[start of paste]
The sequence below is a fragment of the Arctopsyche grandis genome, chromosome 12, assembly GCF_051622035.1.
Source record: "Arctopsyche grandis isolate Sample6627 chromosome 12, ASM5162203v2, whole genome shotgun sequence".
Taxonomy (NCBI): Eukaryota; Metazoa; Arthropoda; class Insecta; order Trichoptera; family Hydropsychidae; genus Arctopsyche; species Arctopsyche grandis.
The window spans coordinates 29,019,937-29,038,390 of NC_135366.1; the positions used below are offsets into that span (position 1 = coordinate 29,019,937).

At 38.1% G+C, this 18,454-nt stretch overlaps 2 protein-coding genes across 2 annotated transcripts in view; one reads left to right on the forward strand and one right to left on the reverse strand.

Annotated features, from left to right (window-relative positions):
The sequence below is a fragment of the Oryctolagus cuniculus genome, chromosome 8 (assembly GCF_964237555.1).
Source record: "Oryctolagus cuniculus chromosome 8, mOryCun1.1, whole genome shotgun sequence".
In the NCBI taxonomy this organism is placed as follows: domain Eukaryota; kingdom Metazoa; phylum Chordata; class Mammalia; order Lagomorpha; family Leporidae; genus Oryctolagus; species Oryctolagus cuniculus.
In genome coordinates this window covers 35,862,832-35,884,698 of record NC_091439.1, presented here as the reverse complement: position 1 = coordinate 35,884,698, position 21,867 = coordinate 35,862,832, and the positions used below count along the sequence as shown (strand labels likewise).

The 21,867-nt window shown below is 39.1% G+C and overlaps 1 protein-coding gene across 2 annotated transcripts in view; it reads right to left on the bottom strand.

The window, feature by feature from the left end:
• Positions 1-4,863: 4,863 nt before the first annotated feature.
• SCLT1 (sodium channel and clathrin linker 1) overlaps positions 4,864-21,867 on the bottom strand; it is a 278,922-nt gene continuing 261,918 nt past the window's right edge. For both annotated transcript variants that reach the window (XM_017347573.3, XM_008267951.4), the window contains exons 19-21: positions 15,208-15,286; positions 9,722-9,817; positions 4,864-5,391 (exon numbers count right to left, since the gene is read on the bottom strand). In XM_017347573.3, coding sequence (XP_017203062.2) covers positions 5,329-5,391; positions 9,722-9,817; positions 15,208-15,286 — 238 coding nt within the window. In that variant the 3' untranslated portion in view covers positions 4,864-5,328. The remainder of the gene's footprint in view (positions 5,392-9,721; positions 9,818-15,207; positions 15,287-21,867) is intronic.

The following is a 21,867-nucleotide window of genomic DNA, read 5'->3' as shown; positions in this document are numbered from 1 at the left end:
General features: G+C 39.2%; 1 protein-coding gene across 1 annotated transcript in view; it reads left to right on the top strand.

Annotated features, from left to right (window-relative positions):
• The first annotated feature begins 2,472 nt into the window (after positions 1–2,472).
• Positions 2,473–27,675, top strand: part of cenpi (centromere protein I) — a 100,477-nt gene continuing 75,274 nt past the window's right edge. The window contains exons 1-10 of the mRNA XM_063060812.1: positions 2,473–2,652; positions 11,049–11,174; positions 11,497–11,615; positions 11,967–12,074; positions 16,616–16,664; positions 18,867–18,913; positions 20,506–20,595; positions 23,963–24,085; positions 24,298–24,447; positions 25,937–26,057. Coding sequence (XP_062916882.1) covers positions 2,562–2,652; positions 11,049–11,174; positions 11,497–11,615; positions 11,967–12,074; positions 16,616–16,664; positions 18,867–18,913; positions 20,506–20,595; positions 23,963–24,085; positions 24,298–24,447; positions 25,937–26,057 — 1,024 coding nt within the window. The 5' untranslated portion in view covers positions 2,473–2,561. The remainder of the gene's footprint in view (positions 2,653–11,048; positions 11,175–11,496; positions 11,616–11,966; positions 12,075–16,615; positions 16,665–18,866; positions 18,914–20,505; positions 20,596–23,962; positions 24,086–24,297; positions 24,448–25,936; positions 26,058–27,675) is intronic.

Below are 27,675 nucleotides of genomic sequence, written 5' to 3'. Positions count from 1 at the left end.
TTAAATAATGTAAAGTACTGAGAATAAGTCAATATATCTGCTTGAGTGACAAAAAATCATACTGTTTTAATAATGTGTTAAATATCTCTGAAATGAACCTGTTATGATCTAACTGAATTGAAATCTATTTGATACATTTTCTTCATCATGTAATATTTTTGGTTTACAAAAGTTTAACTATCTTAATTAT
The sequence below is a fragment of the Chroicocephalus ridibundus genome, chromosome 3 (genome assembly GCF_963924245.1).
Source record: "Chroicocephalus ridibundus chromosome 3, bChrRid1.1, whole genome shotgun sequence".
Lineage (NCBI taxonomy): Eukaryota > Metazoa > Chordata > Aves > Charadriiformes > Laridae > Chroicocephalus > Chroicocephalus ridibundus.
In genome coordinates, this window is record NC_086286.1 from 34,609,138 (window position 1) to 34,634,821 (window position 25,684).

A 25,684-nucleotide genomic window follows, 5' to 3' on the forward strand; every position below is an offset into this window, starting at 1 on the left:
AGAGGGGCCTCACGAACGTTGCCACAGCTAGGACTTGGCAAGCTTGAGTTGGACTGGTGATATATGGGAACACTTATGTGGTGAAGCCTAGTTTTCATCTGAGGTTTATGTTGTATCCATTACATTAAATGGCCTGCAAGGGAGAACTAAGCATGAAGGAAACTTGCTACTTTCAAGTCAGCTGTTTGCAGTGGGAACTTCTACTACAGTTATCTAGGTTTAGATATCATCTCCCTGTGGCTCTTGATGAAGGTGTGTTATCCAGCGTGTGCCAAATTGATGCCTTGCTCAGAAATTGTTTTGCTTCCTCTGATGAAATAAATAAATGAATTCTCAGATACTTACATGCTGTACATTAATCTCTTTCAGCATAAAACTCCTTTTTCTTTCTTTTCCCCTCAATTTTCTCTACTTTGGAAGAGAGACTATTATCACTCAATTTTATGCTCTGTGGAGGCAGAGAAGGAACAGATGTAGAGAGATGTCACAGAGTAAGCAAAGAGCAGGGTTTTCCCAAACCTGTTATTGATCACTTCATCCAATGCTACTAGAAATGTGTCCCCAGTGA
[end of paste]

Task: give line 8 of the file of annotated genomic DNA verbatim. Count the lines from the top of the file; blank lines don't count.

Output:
Source record: "Oryctolagus cuniculus chromosome 8, mOryCun1.1, whole genome shotgun sequence".